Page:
Measurement error in the returns/earnings association: Diagnosis and remedies
A primary focus of empirical earnings research is whether accounting earnings contain meaningful and timely information that can be used by market participants to value securities. Empirically, accounting earnings numbers are considered to be reliable representations of economic performance if abnormal returns and unexpected earnings are associated. A critical assumption made when estimating this association by ordinary least squares (OLS) is that the explanatory variable (unexpected earnings) is independent of the error term. If unexpected earnings is measured with error, this assumption is violated, and OLS will produce biased estimates of the parameters.
It's widely recognized that empirical measures of unexpected earnings contain measurement error, biasing the OLS estimate of the earnings response coefficient (ERC) towards zero. Prior studies have used various techniques to address measurement error in the unexpected earnings proxy. These techniques include: using multiple proxies for unexpected earnings; including lagged security returns; grouping by size of abnormal returns; using reverse regression; and using instrumental variables. No general conclusion has been reached, however, about which technique is the 'best' or whether any of these techniques completely eliminates bias in the ERC. Therefore, in this study I provide a discussion of the conditions under which each error-reduction technique is most effective in reducing measurement error bias in the ERC. In addition, I provide empirical evidence on each technique's ability to reduce coefficient bias. The empirical results show that none of these techniques is useful at reducing measurement error bias in the ERC. The ERC estimate increases by at most 8%.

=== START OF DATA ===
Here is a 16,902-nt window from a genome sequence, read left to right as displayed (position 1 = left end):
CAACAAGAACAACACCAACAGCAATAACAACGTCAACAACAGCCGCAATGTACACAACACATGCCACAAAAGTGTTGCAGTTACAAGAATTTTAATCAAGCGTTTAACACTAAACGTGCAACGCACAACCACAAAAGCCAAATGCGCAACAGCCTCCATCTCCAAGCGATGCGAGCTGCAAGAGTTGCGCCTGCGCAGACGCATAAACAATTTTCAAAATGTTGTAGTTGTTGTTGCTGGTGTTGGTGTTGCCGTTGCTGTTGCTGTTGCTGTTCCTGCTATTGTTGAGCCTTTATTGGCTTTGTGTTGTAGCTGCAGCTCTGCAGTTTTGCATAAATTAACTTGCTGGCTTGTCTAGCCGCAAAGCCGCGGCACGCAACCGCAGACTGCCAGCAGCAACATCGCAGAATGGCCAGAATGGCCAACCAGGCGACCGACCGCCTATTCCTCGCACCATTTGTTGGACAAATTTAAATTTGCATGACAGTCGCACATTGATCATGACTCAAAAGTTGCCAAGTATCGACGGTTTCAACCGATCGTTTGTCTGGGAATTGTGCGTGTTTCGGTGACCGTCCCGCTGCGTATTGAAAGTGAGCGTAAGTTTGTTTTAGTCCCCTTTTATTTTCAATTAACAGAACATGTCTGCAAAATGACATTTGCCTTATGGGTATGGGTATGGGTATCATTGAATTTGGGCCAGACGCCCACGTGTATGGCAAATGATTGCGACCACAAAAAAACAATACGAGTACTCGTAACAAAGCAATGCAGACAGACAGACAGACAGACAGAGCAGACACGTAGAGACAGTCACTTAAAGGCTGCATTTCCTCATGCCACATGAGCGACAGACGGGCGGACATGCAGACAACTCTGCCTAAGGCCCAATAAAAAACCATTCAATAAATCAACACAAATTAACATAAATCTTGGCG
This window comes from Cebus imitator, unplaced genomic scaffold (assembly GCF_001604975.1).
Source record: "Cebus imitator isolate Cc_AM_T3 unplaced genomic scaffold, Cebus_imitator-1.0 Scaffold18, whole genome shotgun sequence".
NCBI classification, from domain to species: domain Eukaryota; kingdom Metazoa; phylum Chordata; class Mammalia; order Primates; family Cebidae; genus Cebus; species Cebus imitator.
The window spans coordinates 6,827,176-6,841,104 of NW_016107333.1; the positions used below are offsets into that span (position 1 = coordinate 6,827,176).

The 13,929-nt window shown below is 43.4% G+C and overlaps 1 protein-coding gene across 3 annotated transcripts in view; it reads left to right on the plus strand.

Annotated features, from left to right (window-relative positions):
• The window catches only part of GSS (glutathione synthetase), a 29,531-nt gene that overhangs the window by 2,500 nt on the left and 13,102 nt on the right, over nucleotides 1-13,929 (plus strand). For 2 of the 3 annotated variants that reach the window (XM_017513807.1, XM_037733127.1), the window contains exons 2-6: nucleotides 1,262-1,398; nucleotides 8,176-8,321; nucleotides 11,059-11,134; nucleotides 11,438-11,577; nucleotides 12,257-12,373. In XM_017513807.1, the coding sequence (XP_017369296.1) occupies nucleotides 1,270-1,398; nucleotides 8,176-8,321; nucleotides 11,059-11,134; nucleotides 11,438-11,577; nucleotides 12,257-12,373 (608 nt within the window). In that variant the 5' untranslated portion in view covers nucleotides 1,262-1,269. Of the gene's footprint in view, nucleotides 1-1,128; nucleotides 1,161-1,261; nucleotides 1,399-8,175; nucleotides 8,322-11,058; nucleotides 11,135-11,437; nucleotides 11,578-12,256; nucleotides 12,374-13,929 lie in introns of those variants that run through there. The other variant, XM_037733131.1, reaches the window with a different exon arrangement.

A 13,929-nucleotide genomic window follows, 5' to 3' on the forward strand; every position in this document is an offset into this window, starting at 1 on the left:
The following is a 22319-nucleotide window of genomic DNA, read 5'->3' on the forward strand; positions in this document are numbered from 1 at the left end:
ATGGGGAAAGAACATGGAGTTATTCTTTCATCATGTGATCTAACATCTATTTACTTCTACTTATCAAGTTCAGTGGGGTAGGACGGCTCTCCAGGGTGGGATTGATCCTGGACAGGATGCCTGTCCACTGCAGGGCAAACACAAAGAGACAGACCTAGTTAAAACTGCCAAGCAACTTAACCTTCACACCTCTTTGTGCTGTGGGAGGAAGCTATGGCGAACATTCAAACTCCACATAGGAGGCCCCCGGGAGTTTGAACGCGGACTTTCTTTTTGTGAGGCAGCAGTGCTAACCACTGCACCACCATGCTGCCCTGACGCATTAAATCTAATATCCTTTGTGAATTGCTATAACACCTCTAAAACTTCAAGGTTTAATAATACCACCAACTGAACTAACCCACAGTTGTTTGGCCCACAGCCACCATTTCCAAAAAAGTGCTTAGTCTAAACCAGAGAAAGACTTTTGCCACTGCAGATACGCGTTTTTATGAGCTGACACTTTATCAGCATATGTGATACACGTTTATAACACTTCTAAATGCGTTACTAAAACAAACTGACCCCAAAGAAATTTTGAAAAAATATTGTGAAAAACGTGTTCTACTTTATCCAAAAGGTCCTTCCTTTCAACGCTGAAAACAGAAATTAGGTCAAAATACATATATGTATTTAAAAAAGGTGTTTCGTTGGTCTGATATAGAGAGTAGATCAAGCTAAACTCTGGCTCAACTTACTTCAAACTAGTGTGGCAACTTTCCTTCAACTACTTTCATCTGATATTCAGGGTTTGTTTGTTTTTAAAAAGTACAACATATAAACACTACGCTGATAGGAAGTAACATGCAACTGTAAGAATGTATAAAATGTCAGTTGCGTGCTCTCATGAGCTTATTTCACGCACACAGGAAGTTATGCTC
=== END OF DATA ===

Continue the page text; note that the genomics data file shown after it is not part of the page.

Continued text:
I also introduce and assess a new technique that yields consistent parameter estimates in the presence of measurement error (Fuller (1987, 1991)). The empirical results indicate that this technique is fairly successful at reducing measurement error bias in the ERC. The ERC estimate increases by as much as 52%. This technique is most successful at eliminating bias in the ERC estimates of larger firms and for firms whose earnings changes are primarily transitory. This technique provides a promising alternative approach to address measurement error bias in the ERC when investigating the information content of earnings.
0511: Economic theory